Deposit free renting isn’t the issue, it’s rental sector transparency

by Property 118

8:32 AM, 11th February 2020
About 2 months ago

Deposit free renting isn’t the issue, it’s rental sector transparency

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Deposit free renting isn’t the issue, it’s rental sector transparency

A BBC investigation has suggested that some letting agents are not providing tenants with the full picture when selling deposit alternative schemes, resulting in ‘hidden costs’ later being charged to tenants.

While some tenants have found themselves foul of as much as a month’s rent for not following the guidelines, these replacement schemes otherwise offer a solution to the cash flow problem of stumping up large sums for a rental deposit upfront.

Hamilton Fraser, parent company of mydeposits and recently launched new deposit replacement scheme, Ome, believes the issue isn’t with the option of deposit replacement schemes themselves, but with the more deep-rooted problem of transparency across the UK rental sector.

Eddie Hooker, Group CEO of Hamilton Fraser said: “As a supplier in the industry of both traditional tenancy deposit protection through mydeposits and one of the new, deposit replacement scheme alternatives, we consider it important to ensure that tenants have full choice as to whether to find a traditional upfront deposit or to manage their cash flow by opting for a deposit replacement product.

“However, tenants must always be fully aware of the terms and conditions of whatever choice they make. With a traditional deposit, this means reading the tenancy agreement to understand when a landlord can deduct monies from their deposit, and for a deposit replacement they understand that they will always be responsible for deductions at the end of the tenancy even though they will have paid a fee for the product.”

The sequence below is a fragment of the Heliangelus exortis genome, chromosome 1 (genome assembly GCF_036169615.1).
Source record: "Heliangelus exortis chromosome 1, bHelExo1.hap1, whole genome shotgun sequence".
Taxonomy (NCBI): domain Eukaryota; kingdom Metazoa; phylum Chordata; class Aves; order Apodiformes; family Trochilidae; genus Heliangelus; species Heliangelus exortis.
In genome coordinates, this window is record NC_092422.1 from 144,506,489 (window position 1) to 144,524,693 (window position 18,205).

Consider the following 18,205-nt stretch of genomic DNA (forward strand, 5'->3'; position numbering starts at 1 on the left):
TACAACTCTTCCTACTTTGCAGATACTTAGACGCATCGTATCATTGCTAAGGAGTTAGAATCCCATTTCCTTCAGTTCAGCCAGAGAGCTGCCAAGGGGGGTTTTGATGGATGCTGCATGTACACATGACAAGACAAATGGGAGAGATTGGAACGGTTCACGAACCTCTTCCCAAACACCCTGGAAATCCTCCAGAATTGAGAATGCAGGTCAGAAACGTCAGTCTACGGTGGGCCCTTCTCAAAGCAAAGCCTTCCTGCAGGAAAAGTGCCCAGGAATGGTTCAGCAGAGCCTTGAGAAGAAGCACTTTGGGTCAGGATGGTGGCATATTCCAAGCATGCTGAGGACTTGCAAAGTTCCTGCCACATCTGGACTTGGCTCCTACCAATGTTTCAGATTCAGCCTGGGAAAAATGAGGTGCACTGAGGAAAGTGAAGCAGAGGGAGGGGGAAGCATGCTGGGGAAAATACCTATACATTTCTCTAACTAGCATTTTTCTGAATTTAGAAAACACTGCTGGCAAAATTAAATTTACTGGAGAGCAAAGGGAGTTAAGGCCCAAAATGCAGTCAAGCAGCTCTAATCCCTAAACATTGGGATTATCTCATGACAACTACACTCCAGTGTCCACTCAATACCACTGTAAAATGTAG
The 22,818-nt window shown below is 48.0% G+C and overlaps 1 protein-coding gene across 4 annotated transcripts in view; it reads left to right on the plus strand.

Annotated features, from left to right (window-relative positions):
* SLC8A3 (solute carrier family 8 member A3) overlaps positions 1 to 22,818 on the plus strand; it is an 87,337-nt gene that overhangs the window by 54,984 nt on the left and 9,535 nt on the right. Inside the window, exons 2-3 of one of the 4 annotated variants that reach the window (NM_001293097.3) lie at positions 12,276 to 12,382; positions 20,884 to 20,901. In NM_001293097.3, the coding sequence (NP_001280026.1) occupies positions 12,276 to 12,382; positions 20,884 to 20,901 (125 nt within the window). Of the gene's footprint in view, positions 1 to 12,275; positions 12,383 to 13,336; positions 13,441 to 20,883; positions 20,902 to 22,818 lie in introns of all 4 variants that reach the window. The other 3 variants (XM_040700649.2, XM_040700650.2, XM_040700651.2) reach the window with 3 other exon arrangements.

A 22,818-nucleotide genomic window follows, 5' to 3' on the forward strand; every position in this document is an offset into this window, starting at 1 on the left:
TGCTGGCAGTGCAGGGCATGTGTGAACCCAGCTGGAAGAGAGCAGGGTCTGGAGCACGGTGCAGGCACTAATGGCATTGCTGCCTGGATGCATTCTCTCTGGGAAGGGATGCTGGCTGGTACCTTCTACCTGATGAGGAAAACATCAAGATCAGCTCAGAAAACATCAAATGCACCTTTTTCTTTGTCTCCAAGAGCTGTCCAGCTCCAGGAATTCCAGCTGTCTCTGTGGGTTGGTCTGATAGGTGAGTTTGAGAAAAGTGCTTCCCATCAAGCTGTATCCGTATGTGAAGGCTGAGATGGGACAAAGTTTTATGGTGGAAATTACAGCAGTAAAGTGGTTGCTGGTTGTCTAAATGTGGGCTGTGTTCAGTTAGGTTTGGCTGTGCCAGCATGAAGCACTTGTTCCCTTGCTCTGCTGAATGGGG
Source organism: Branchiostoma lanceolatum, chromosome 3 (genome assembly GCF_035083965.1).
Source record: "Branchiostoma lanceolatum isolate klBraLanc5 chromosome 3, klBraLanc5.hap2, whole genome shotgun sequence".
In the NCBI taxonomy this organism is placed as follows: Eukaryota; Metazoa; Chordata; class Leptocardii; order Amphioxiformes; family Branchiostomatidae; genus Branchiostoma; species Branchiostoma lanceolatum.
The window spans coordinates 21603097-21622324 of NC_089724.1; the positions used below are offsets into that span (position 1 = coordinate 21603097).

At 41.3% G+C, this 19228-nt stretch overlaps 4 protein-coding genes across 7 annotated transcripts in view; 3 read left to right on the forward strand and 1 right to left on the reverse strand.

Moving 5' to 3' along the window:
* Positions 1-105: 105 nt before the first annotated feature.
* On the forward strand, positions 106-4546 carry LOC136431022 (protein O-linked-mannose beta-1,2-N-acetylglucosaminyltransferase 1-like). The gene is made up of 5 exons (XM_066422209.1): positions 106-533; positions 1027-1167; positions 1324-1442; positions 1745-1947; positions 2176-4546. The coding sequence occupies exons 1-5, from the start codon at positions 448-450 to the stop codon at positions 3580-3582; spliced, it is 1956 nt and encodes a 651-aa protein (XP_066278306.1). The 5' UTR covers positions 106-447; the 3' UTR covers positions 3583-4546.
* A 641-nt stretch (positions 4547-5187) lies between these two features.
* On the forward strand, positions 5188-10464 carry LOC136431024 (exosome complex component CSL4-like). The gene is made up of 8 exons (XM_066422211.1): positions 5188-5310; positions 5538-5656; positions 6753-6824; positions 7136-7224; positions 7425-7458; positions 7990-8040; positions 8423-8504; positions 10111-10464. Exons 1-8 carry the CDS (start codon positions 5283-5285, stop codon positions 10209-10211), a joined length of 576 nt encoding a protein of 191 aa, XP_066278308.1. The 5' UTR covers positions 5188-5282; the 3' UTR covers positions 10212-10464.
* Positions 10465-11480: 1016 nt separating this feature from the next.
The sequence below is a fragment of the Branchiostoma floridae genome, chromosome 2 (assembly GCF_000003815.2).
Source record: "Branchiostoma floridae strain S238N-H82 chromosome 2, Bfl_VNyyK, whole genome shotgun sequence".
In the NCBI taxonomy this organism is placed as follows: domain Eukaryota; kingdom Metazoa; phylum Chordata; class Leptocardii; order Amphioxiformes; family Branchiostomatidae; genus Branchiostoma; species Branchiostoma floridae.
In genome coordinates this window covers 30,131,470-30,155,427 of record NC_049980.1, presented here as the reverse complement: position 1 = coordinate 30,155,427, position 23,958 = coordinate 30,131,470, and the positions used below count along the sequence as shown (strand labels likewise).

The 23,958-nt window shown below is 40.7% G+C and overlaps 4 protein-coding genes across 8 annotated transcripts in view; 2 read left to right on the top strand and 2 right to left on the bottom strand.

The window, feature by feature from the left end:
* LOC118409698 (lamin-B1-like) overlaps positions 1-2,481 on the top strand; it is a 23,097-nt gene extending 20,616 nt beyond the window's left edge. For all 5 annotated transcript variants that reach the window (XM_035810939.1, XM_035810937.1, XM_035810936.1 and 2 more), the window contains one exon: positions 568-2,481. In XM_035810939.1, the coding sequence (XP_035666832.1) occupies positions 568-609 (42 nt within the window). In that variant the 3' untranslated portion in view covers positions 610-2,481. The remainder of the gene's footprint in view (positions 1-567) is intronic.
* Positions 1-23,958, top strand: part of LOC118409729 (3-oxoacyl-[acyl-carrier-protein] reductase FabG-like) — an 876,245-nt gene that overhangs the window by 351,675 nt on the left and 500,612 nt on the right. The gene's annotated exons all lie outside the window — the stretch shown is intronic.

“My issue has never been with the replacement products themselves, rather how they are sold and by whom. I’m not sure that all products put the tenant at the heart of the decision-making process even though the law states that tenants must be offered a choice of both a traditional deposit and a replacement product”.

“But I believe the deposit replacement space has a real opportunity to not only push the changing face of the rental sector towards a tenant first mentality but to do so with a proper set of industry guidelines that hold everyone accountable to the same standards.”



Comments

Rob Crawford

21:20 PM, 11th February 2020
About 2 months ago

I offer the Blinc no-deposit scheme as an option to the tenant who otherwise is required to provide a deposit valued at 5 weeks. As there would be a conflict with the Tenant Fees Act, it is important that Agents or landlords only "introduce" no-deposit schemes as an option and do not "sell" the scheme. Similar to how they would introduce optional contents insurance cover. The contract resides between the provider of the no-deposit scheme and the tenant. As such the T&C are transferred from the no-deposit scheme provider to the tenant. All the tenant has to do is read them! The no-deposit scheme provider does have a commitment to the landlord/ agent that ensures they chase the tenant for the annual premium and to payout for any justified decapitation or rent arrears. I don't see any issues with such schemes and with the Blinc scheme the payout value is either 8 or 12 weeks - preferential to the max 5 week deposit!

Michael Barnes

0:18 AM, 12th February 2020
About 2 months ago

"the law states that tenants must be offered a choice of both a traditional deposit and a replacement product”

That is just not true!!!!

Monty Bodkin

10:16 AM, 12th February 2020
About 2 months ago

Reply to the comment left by Michael Barnes at 12/02/2020 - 00:18
Scary isn't it.

Even scarier when you consider such experts will probably be consulted on this next wheeze;

“Millions of renters will benefit from a new lifetime deposit scheme, which will see their hard-earned deposit move with them from property to property–giving tenants more control over their lives and keeping more of their cash in their pocket,” the ministry of housing, communities and local government said in a press release.

What will be the penalty for landlords refusing to participate in that?
Six times the deposit plus £30000 fine and a criminal record is my guess.


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